One movie I desperately wished was at Comic-Con this year was Straight Outta Compton. A panel in Hall H with Ice Cube, Dr. Dre, and the rest of the group and filmmakers could’ve been something. Imagine if that Star Wars concert was followed by Ice Cube performing on Saturday ‐ that would’ve made Comic-Con go bananas. Sadly, Straight Outta Compton didn’t have a presence in San Diego.
Director F. Gary Gray, however, was around to discuss his recent collaboration with Ubisoft. Gray directed an animated short for their upcoming game, Assassin’s Creed Syndicate. Admittedly, not once have I played Assassin’s Creed, but to have the chance to discuss Gray’s work with them and his upcoming N.W.A. film, it was a welcomed breather ‐ a chance to talk about something unrelated to superhero movies.
After Gray spent a little time asking about myself and the site, it led to our conversation about filmmaking, finding support for movies like Straight Outta Compton, and more. Here’s what F. Gary Gray had to say:
Gray: I couldn’t afford film school! We’re on the same page.
So you just picked up a camera and went for it?
Seriously. The camera I picked up a long time ago was a little heavier, but I couldn’t afford it.
Those early days of running around with a camera and learning it by doing it, how did that maybe inform working on an animated short?
It’s all about what you get excited about. You shouldn’t allow money… if you have the passion and appetite for a project, you should just go for it. With a project like this, it is so different from all the live-action movies I’ve put together. It was exciting to get into the video game world ‐ to create something similar to our animatic and storyboards, but with motion comics, 3D mapping, and all that stuff. Then add the layer of effects ‐ sound effects or visual effects ‐ that we’d normally put on a movie into a comic/video game project.
Having the experience with pre-viz, did this not feel wildly different from your past work?
I wouldn’t say it’s wildly different. I don’t have a ton of time for gaming, but I love the worlds they create. I’ve created animatic and storyboards for action sequences, but to just create a project on its own, as a standalone form of entertainment, is something I had never done before. Assassin’s Creed: Syndicate, the game, is just a really cool game, where you’re transported back to London in 1868, with the Industrial Revolution.
The game takes the best of what I love, which is history and time travel. It’s cool to get immersed in the worlds that they create, and the level of detail that goes into them is pretty astounding. This is something I’ve wanted to get involved with for a very long time. I started with The Italian Job, working on a video game that was kind of last minute, so it wasn’t the best in the world. I thought, When I get the time, I want to jump in.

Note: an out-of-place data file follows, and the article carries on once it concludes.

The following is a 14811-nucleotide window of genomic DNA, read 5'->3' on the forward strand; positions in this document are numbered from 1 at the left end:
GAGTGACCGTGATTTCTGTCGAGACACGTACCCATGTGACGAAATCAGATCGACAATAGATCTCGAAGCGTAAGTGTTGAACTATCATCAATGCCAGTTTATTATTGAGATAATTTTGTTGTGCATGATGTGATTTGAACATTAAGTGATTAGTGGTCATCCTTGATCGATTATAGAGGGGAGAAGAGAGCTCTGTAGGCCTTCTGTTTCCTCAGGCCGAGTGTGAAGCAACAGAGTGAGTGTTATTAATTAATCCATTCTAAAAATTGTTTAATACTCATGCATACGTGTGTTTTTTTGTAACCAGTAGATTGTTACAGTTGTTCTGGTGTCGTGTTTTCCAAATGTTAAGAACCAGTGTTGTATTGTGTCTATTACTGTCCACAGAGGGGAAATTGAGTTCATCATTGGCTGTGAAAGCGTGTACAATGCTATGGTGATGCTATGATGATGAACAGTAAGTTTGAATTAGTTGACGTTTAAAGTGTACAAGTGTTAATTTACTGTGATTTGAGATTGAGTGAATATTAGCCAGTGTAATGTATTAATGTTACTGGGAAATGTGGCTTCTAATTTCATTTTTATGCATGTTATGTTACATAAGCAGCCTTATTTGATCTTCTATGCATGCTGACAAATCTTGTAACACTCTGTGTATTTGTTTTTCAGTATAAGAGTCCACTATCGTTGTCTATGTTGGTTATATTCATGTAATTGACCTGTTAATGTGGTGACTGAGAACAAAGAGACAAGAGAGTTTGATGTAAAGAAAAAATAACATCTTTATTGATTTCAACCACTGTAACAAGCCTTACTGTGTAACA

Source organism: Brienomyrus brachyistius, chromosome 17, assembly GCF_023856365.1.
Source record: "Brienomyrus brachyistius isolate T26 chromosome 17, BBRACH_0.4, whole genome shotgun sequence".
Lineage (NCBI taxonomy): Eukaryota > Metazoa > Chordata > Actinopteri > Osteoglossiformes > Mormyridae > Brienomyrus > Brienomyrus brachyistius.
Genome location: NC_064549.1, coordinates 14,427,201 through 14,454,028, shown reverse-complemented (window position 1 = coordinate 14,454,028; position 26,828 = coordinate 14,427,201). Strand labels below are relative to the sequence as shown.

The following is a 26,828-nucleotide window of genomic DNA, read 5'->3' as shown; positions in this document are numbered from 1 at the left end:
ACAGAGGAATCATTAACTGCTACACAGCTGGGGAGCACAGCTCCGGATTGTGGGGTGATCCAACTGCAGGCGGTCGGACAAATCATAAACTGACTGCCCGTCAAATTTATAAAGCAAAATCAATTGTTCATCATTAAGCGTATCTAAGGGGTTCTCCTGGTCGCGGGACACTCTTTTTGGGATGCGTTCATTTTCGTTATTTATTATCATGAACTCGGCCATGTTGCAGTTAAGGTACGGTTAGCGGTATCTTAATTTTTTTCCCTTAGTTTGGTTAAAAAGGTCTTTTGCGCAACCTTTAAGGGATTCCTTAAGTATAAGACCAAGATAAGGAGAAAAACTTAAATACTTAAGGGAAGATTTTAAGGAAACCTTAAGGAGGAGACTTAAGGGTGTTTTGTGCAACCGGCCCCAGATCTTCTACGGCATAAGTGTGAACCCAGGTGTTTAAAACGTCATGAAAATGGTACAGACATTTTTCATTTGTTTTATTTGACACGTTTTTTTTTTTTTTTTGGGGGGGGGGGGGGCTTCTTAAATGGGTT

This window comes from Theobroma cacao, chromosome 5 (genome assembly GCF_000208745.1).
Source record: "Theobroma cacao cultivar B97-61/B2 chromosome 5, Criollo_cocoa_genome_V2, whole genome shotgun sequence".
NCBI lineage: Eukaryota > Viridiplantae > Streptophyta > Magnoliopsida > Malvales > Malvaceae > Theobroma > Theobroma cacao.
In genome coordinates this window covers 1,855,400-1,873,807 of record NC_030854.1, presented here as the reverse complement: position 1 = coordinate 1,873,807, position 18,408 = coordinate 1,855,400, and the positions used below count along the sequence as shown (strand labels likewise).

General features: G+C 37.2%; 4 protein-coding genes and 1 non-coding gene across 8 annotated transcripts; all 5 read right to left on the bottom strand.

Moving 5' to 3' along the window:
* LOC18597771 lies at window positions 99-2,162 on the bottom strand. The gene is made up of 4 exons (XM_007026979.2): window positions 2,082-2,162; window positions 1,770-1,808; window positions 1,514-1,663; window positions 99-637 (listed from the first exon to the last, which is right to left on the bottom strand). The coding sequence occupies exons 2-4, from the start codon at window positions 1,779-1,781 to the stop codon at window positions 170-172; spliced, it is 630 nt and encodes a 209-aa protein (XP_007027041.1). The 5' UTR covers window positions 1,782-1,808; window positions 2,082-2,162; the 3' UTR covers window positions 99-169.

Most games based on movies don’t work. What’s that process like? Are they usually just slapped together?
I haven’t done it enough to tell you what it’s always like, but there are ways to do it right. When it’s an afterthought is when it could probably be better, where they didn’t take the time to develop it for the years to give it the attention to detail. I’m excited for the Assassin’s Creed movie, which I think stands a better chance of being a great movie, because all the homework is done. With this game, all the gameplay, vehicles, and weaponry, you can tell a lot of research was done.
Obviously a short like this isn’t made for pure monetary reasons, and since it represents the game, Ubisoft wants to get it right. Did that make working on the short more creatively freeing than on, say, a movie that has to make a certain amount of money?
There’s definitely a certain freedom. Doing a project like this is playing; it takes you back to when you were a kid. A world is limitless when you’re given the opportunity just to have fun with it, and that’s what I felt with this one. This was like like, “Here’s the video game, this is what it is, and let’s just have some fun.” I sat down with the illustrator, Pop Mahn, and we dreamt up things that serve the theme of the game. It didn’t feel as complicated as filmmaking can be. You know, sometimes when you’re making a film, it comes with its share of politics, and you just didn’t have that on this.
What were some of the initial ideas you discussed at that meeting?